Our first step is to download and install the free VMware vCenter Converter Standalone application on the physical source PC. You can grab it from the following location – but note you will need to create an online account and register to receive a download link (yuck):

http://www.vmware.com/products/converter/

After downloading, simply step through the installation wizard defaults – there are no surprises nor quirks to note.

 

Once installed, let’s run the vCenter Converter application, and convert our machine to a virtual clone:

vCentre - convert a machine...

Yes, we want to use the machine that is powered on and running the vCenter application itself:

vCenter - powered on local machine...

For now I am saving the clone to the HDD of the machine I am cloning from – we are going to resize the clone’s HDD size, so we won’t have any space issues (obviously use a larger physical disc, pop another disc in the machine, or save to large external storage otherwise). Note that we using VMware Workstation 7.0.x file format, and the name of our clone is “cybernoid-virtual”:

vCenter destination settings

In the Options screen that follows, click on the “Data to copy” entry on the left hand side pane, and on the right hand side click on “Advanced…”, where we can get at the disc resize settings:

vCenter advanced options

We have resized the destination (clone) HDD to be 20GBs (with the “type” set to “not pre-allocated”). Also, for the other options available in this screen, we have specified a single CPU, 500MB of RAM, and NAT networking. Make a note of these latter options and their settings, as we’ll need to manually enter them into VirtualBox when recreating the virtual machine there:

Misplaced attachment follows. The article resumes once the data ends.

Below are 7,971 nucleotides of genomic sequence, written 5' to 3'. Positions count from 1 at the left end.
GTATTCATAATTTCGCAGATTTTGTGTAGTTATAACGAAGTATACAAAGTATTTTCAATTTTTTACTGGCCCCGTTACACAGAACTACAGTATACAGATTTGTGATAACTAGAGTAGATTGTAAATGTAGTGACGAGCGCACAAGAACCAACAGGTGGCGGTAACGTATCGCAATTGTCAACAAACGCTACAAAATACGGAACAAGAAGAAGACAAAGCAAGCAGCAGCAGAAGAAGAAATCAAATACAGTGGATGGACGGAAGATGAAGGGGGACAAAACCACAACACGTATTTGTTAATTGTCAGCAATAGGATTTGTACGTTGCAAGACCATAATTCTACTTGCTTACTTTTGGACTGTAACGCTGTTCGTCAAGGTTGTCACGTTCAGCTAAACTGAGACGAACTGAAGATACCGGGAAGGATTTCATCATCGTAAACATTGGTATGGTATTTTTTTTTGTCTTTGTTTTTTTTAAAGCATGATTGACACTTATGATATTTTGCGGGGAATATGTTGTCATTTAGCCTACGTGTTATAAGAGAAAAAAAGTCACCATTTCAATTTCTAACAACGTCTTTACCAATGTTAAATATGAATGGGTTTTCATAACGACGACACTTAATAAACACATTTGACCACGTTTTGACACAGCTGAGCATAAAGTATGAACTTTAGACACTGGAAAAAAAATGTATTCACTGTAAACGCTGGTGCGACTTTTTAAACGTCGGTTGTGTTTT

vCenter options

That’s all I configured here, leaving everything else at the defaults, and letting the application clone the physical machine (which took about an hour).

 

At the end of the process, vCenter Converter had created a folder containing the critical cybernoid-virtual.vmdk file. I copied this file over to my OpenIndiana machine, fired up VirtualBox 3.1.8, and imported it using the VirtualBox Virtual Media Manager.

I then used the VirtualBox New Virtual Machine Wizard to create a Windows XP virtual machine, pointing to the .vmdk file to use for its virtual hard disc. I was careful to set it to use 500MB of memory, and only a single CPU.

 

Finally firing it up, I was met with a VirtualBox splash screen, followed by a blank, black screen with no other activity. Although the VM reported a status of “Running” it was clearly failing to boot at all. Referring to the VirtualBox Windows migration how-to here…

http://www.virtualbox.org/wiki/Migrate_Windows

…I came across the following section: